Unwholesome talk

“May the words of my mouth and the meditation of my heart be pleasing in your sight, O Lord, my rock and my redeemer.” {Psalm 19:14}

Some of you read that all the way through, but some of you saw with a glance it was going to be a Bible verse and skipped to this sentence (shame shame). You latter group, read the verse over again. Carefully.

Recently, I’ve been wrestling a lot with what it means to glorify God by what we say. Watching some videos of my younger self the other day showed me that I was a very cutting, selfish individual who nagged others constantly and argued against anything. I don’t want to be that way and I certainly hope I have made strides towards not being like that any more!

Also, I had been wondering much about cursing. One of the key verses the Bible says about cursing is, “From the same mouth come blessing and cursing. My brothers, these things ought not to be so.” {James 3:10} After doing some research I think the “cursing” in this verse does not refer to our 21st century swearing, but is rather more like the opposite of blessing. If you bless someone you encourage them or sincerely wish the best for them, invoking God to witness and fulfill your statements. But if you curse someone, you’re saying something to the effect of “I hate you” or “She’s such an idiot,” etc.

Swearing in Biblical times also meant something different from today. People would promise something and “swear” by something to hold up their promise, i.e. “I swear by heaven I’ll give you a shekel if you give me your cow.” {This is condemned in James 5:12, “But above all, my brothers, do not swear, either by heaven or by earth or by any other oath, but let your “yes” be yes and your “no” be no, so that you may not fall under condemnation.”}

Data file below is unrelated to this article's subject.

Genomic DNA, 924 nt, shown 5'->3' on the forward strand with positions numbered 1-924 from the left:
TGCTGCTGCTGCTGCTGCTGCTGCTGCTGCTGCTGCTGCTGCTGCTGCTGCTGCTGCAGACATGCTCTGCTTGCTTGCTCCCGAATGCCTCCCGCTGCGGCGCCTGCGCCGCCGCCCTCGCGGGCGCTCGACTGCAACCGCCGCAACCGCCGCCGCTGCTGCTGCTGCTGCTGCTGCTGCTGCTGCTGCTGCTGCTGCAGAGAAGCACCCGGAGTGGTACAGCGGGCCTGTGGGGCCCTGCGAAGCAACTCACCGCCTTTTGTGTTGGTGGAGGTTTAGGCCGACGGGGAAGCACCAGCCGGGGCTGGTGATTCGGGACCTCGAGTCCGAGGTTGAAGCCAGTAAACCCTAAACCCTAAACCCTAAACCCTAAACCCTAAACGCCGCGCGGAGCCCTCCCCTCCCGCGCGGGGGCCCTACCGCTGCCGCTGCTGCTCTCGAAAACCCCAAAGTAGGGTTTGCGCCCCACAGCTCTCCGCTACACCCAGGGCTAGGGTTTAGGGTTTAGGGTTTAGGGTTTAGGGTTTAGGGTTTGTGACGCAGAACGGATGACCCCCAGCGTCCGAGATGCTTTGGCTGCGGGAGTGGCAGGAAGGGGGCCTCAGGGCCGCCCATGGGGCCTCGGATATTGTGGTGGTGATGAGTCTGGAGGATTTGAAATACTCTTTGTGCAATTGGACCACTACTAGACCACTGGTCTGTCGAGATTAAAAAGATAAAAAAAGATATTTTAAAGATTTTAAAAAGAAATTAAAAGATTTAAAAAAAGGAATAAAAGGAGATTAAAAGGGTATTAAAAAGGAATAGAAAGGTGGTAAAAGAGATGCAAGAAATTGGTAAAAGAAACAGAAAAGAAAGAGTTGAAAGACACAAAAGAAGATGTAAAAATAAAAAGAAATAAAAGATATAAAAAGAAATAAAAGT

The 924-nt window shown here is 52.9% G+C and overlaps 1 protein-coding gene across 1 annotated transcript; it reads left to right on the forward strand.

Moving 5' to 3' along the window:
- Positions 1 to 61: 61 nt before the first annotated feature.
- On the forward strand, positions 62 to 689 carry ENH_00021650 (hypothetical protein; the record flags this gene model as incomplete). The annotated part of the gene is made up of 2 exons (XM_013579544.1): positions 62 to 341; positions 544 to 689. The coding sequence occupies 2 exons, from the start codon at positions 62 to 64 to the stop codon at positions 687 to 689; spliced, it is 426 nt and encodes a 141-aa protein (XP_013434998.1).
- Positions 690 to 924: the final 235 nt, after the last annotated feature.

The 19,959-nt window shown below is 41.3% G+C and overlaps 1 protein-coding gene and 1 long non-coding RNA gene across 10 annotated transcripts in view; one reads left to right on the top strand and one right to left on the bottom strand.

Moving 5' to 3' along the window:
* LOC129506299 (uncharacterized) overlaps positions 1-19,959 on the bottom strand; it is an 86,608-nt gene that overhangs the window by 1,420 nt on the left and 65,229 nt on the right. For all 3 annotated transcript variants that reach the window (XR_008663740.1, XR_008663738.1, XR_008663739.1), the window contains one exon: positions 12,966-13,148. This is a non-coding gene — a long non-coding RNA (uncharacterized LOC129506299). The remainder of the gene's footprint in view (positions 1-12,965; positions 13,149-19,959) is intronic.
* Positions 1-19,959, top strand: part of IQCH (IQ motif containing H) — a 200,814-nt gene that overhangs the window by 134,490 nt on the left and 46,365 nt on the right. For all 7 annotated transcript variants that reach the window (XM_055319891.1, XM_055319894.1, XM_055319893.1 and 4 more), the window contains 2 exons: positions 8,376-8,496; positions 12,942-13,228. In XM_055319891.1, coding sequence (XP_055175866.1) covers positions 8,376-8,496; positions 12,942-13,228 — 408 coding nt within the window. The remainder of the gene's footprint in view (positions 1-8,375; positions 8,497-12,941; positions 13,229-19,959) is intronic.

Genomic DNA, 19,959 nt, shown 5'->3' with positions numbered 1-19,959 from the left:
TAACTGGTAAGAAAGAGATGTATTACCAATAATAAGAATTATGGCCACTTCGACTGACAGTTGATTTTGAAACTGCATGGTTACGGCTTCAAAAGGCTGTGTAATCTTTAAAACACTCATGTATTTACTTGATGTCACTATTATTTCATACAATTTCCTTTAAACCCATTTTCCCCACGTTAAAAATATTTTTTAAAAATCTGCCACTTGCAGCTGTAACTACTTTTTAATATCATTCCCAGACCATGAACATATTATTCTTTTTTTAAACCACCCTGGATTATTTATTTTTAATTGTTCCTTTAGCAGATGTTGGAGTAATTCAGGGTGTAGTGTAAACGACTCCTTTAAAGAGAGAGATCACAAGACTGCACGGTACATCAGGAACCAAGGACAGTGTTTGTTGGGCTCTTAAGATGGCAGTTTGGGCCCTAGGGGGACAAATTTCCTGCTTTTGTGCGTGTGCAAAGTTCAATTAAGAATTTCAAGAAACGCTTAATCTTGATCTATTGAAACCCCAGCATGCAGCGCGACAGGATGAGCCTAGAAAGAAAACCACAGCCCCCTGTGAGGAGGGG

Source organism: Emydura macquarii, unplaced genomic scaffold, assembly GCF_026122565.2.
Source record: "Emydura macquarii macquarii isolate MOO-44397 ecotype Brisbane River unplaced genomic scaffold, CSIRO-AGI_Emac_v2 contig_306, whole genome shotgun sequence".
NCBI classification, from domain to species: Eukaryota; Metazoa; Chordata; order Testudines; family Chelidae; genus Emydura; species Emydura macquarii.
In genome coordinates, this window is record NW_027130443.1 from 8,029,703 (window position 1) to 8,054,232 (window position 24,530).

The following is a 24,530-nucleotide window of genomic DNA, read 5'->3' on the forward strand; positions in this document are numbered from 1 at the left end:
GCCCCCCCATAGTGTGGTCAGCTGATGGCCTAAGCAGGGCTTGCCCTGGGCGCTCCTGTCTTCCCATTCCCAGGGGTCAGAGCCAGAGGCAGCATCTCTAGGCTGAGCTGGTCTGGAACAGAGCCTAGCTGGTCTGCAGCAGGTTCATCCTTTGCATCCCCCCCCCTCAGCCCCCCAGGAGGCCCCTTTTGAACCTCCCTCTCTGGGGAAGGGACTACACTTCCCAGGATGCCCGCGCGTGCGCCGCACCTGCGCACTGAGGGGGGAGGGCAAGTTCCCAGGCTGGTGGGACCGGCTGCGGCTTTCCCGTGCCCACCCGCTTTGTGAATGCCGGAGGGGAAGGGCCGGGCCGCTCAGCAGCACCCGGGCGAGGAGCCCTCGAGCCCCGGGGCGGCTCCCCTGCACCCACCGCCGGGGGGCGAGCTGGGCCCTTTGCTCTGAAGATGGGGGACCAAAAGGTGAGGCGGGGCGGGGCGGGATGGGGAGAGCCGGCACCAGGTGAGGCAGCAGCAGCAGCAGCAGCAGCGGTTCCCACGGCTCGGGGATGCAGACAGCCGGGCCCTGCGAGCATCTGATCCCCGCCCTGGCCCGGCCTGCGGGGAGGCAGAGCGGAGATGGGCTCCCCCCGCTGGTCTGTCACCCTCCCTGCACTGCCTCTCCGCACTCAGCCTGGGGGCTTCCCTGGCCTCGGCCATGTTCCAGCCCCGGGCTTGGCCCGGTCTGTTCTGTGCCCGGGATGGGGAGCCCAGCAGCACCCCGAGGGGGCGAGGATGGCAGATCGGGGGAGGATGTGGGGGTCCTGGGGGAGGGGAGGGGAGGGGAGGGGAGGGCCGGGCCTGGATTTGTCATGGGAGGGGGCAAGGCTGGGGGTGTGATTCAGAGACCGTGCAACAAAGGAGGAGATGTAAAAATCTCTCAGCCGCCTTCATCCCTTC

It is said in multiple places in the Bible that what comes out of the mouth flows from the heart, and I think that couldn’t be more true. I used to say that I would reserve swearing for the times in which I get really angry, enough to justify a four-letter word. But since anger is a sin and not glorifying to God, then we really should think twice about the state of our hearts during situations that “require” swearing. Ideally there should be none, as we’re being sanctified and becoming more like Christ!

And I’m definitely not perfect at this! There’s times I seriously have to bite my tongue and keep from lashing out. But if we’re trying to follow God, the times we openly express our anger should decrease. Another verse: “Do not let any unwholesome talk come out of your mouths, but only what is helpful for building others up according to their needs, that it may benefit those who listen.” {Eph. 4:29} Is swearing unwholesome talk? I think yes. Maybe. I might be wrong but unwholesome talk includes a whole huge bunch of things, not just swearing. Like I mentioned earlier it’s still a struggle for me to be uplifting in what I say, and also not to gossip or shoot others down.

So in conclusion I’m definitely not perfect and I’m not trying to be judgy, just provide some food for thought. I know this is only the tip of the iceberg on this subject; I didn’t try to cover everything! And I could also be totally wrong about my verse analysis because I’m a sinner and nobody is perfect. If you have thoughts or if you agree/disagree I’d love to hear them in the comments!

Tia ❤


One thought on “Unwholesome talk

  1. I am pretty sure that the Bible never says that anger is inherently a sin. It is not the action of getting angry that is the sin, but what they anger is directed toward and how one responds to it. There is righteous anger and sinful anger, and sometimes it is difficult to know the difference.

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